Domestic Abuse and Budget Cuts: What’s The Connection?

By MeganHarris
Written by Guest Contributor-Kristy Christopher-Holloway, Founder and Director of New Vision Counseling Center
One in three American women report being physically or sexually abused by a husband or boyfriend at some point in their lives.  Domestic abuse is no respecter of persons and affects people of all races, socioeconomic backgrounds and education levels. Domestic violence or domestic abuse consists of spousal abuse, child abuse or intimate partner violence (IPV) and can be defined as a pattern of abusive behaviors by one or both partners in an intimate relationship such as marriage, dating, family, friends or cohabitation.  It can be identified as a pattern of behavior in any relationship that is used to gain or maintain power and control over an intimate partner.
So, what does funding have to do with domestic abuse/violence? The government has discussed budget cuts all around but in Georgia alone, the State has proposed a $4.5 million budget cut which would mean that domestic violence shelters would no longer operate on state funding. If these cuts take place, this can potentially lead to dreadful results.  If state funding is replaced by federal funding, more stringent criteria will be put in place. The federal government allocates money to each state through federal funds such as Temporary Assistance for Needy Families (TANF); also known as welfare; the abuse victim would need to be in a certain income bracket or a single mother with a child(ren) in order to qualify for shelter services. But domestic violence is indiscriminate it does not care about income levels or qualifying criteria. If the shelters that house and assist abuse victims have to turn them away, are the shelters essentially saying to victims that they need to remain in the situation until a better opportunity to leave comes along or until they “qualify”? Would bruises, emotional and financial abuse be a good enough “qualifier”?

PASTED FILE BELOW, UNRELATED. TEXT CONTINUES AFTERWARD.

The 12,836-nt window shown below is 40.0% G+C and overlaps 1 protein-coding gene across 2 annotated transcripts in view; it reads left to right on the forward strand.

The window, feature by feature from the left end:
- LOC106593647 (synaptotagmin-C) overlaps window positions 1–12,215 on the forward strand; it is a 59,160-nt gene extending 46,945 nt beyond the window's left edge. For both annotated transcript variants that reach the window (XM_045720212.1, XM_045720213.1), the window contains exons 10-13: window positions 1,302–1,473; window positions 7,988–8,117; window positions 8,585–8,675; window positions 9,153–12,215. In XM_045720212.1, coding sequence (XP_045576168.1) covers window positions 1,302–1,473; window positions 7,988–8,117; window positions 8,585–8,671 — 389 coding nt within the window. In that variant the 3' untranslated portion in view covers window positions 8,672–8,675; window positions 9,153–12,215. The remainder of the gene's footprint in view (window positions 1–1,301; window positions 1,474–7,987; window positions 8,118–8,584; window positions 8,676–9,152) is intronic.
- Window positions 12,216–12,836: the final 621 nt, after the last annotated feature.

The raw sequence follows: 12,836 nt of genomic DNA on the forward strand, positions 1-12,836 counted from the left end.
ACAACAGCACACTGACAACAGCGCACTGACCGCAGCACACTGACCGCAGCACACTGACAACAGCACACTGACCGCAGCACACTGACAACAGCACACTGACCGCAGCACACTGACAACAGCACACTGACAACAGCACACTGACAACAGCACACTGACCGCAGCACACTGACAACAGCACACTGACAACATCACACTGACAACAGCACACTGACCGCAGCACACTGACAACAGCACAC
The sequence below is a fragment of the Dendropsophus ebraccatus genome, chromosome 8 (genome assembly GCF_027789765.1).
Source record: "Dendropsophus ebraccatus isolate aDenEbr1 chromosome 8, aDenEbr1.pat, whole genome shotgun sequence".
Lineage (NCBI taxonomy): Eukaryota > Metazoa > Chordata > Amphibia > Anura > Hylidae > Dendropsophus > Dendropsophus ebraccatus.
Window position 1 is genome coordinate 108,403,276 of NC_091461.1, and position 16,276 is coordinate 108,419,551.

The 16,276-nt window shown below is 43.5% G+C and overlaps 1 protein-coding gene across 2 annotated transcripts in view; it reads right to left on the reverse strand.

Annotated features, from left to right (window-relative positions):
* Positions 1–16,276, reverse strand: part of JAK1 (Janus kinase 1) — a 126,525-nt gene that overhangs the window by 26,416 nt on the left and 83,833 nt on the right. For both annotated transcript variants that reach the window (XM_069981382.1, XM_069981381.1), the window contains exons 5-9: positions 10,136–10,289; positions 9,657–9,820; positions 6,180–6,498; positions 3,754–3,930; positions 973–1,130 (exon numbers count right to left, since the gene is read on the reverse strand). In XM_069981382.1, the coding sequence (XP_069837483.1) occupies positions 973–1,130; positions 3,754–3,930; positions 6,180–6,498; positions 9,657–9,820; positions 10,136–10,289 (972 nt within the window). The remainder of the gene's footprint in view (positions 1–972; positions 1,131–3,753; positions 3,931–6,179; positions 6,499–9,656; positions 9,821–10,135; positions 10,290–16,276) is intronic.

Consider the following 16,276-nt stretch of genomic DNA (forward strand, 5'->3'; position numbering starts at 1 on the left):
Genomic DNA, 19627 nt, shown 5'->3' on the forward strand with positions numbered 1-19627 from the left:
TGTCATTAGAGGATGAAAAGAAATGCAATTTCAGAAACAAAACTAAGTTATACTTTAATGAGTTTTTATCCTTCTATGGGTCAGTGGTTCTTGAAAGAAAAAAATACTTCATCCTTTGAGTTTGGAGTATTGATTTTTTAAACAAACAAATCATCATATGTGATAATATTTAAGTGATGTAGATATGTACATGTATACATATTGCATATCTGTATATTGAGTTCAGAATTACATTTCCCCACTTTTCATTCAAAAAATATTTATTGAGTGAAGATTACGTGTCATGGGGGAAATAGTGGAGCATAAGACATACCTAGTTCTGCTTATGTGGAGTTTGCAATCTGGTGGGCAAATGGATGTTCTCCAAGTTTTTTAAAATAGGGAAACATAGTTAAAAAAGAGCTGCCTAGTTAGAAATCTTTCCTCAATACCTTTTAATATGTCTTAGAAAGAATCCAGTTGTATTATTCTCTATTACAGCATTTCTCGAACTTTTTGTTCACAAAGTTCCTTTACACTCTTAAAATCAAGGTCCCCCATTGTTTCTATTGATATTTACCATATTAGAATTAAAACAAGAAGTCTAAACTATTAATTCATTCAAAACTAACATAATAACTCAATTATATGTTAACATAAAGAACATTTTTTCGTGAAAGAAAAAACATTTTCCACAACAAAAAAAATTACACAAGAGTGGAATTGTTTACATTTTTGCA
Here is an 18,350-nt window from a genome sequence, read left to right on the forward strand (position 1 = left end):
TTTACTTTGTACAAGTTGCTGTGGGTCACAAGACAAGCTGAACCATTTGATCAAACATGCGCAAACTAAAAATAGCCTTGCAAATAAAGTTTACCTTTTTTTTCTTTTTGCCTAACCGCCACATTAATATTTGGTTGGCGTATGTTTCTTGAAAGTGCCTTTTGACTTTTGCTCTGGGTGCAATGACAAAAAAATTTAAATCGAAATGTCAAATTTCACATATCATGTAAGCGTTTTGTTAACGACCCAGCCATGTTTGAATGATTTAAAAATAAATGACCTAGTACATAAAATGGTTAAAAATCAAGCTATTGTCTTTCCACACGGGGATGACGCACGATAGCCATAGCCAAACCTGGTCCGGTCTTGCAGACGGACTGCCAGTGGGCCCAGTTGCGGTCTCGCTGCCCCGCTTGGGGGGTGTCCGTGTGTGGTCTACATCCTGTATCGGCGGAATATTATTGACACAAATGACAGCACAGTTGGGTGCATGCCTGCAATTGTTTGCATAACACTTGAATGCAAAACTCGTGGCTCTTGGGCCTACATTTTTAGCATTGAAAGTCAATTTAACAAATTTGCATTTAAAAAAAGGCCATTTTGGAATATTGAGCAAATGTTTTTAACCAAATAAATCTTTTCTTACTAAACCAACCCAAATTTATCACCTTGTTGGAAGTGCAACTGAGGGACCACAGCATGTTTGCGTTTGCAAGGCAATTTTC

In 2009, the Domestic Violence Fatality Review Report found that the majority of people killed were trying to leave an abusive relationship (75 percent of those murders happen when the victim tries to leave the relationship). A victim needs help sooner, rather than later. Due to the pattern of abuse, many victims are isolated emotionally, financially and geographically from family, making it that much harder for them to turn to family in time of need.
By turning away any victim, there could be an increase in crime and murders since about 30 percent of all female murder victims are killed by an intimate partner.  Abuse also has direct links to depression, stress and anxiety, poor job performance and missed work. So, in the long run, treating these issues could turn out to be more costly for the state/federal-funded program that offers assistance. When an abuse victim is ready to escape, the doors should be opened not closed.
If you or someone you know is a victim of abuse, call your local hotline and/or call the National Domestic Violence Hotline at 1−800−799−SAFE (7233).









Kristy Christopher-Holloway, LPC, NCC, DCC, CAMS is the Founder and Director of New Vision Counseling Center, LLC with locations in Douglasville and Smyrna, GA. She is a Licensed Professional Counselor (LPC) in Georgia and a National Certified Counselor. New Vision Counseling Center, LLC offers affordable mental health counseling to children, adolescents and adults providing individual, group, family and couples counseling. Visit www.newvisioncounselingcenter.com for more information.

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